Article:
The Bottom Line
Whether nuclear power is a growth opportunity in the United States or not, the fact remains that it is a significant power source at present. What's more, with so many utilities getting meaningful capacity from nuclear power plants, it seems unlikely that this trend will change quickly. (For further reading, check out Japan's Quake Won't Kill Nuclear Power.)

Related Articles
  1. Economics

    Investing Opportunities as Central Banks Diverge

    After the Paris attacks investors are focusing on central bank policy and its potential for divergence: tightened by the Fed while the ECB pursues easing.
  2. Stock Analysis

    The Biggest Risks of Investing in Pfizer Stock

    Learn the biggest potential risks that may affect the price of Pfizer's stock, complete with a fundamental analysis and review of other external factors.
  3. Stock Analysis

    Allstate: How Being Boring Earns it Billions (ALL)

    A summary of what Allstate Insurance sells and whom it sells it to including recent mergers and acquisitions that have helped boost its bottom line.
  4. Options & Futures

    Cyclical Versus Non-Cyclical Stocks

    Investing during an economic downturn simply means changing your focus. Discover the benefits of defensive stocks.
  5. Markets

    PEG Ratio Nails Down Value Stocks

    Learn how this simple calculation can help you determine a stock's earnings potential.
  6. Investing Basics

    How to Deduct Your Stock Losses

    Held onto a stock for too long? Selling at a loss is never ideal, but it is possible to minimize the damage. Here's how.
  7. Investing

    What’s the Difference Between Duration & Maturity?

    We look at the meaning of two terms that often get confused, duration and maturity, to set the record straight.
  8. Economics

    Is Wall Street Living in Denial?

    Will remaining calm and staying long present significant risks to your investment health?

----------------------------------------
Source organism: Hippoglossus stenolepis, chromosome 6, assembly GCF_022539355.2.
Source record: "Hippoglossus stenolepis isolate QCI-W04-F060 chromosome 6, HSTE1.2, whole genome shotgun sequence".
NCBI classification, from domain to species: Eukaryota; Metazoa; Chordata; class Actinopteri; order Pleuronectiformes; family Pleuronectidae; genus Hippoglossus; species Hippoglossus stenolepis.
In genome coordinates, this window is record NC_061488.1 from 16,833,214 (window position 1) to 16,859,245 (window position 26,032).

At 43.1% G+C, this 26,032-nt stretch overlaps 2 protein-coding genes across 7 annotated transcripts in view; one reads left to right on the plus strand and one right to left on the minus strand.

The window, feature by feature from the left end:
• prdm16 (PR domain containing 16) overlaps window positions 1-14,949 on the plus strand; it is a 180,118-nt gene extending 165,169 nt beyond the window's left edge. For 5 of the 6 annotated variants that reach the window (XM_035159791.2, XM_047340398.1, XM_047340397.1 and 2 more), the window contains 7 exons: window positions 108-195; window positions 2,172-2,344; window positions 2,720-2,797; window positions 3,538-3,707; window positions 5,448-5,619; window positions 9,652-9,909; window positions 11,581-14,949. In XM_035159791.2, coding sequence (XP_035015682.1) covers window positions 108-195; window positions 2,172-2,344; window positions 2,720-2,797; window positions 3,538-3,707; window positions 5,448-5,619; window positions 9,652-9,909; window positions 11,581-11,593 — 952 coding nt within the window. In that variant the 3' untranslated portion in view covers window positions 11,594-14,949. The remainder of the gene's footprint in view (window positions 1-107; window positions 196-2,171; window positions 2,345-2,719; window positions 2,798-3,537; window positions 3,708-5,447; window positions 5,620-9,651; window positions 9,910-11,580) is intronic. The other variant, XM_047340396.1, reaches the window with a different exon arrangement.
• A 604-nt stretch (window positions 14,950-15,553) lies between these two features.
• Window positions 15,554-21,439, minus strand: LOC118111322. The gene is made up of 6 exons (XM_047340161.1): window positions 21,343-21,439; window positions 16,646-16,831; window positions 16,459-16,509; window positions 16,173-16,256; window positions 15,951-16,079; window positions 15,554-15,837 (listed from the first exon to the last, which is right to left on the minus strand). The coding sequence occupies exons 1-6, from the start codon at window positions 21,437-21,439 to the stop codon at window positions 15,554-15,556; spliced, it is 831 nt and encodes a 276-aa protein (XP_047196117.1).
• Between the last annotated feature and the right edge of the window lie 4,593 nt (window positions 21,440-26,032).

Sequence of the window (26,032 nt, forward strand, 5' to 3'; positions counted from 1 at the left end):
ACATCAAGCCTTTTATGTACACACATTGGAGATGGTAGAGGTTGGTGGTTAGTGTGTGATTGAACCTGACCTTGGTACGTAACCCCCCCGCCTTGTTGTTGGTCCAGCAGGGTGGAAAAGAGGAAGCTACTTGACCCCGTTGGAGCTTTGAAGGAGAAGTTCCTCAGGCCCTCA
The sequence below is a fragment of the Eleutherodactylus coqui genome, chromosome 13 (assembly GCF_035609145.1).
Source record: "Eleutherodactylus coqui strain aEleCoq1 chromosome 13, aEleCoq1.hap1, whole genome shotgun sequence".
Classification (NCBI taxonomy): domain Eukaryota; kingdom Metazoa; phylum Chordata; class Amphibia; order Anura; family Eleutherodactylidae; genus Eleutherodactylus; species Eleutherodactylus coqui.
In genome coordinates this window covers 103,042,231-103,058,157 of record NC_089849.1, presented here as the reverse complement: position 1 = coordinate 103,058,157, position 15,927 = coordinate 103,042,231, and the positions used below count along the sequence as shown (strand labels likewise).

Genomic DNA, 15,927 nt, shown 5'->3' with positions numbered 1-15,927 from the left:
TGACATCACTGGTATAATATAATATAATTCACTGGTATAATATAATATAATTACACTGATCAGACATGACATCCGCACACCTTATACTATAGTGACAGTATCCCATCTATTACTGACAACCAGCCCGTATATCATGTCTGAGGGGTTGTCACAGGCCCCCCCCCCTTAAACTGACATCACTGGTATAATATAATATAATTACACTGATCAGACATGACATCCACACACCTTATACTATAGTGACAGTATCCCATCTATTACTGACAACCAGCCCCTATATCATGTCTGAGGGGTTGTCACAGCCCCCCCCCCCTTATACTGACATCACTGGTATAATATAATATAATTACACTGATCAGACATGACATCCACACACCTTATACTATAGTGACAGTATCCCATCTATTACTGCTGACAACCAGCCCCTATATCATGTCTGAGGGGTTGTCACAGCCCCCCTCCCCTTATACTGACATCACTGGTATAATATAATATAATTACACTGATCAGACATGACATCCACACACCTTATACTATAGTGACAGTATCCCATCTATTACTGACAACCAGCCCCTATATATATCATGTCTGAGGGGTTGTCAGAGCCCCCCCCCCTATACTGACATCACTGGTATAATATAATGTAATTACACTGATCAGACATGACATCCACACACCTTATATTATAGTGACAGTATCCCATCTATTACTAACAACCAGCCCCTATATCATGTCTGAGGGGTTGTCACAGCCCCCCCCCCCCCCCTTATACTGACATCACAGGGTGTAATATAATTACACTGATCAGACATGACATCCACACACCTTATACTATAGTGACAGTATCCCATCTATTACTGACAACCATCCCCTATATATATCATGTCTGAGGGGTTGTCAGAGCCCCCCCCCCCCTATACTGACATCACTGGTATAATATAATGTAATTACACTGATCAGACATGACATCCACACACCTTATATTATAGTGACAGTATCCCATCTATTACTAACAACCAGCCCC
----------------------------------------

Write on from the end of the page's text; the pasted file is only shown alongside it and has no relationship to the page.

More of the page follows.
9. Stock Analysis

    When Will Dick's Sporting Goods Bounce Back? (DKS)

    Is DKS a bargain here?
  10. Investing News

    How AT&T Evolved into a Mobile Phone Giant

    A third of Americans use an AT&T mobile phone. How did it evolve from a state-sponsored monopoly, though antitrust and a technological revolution?
  1. What does low working capital say about a company's financial prospects?

    When a company has low working capital, it can mean one of two things. In most cases, low working capital means the business ... Read Full Answer >>
  2. Do nonprofit organizations have working capital?

    Nonprofit organizations continuously face debate over how much money they bring in that is kept in reserve. These financial ... Read Full Answer >>
  3. Can a company's working capital turnover ratio be negative?

    A company's working capital turnover ratio can be negative when a company's current liabilities exceed its current assets. ... Read Full Answer >>
  4. Does working capital measure liquidity?

    Working capital is a commonly used metric, not only for a company’s liquidity but also for its operational efficiency and ... Read Full Answer >>
  5. How do I read and analyze an income statement?

    The income statement, also known as the profit and loss (P&L) statement, is the financial statement that depicts the ... Read Full Answer >>
  6. Can working capital be too high?

    A company's working capital ratio can be too high in the sense that an excessively high ratio is generally considered an ... Read Full Answer >>

You May Also Like

Trading Center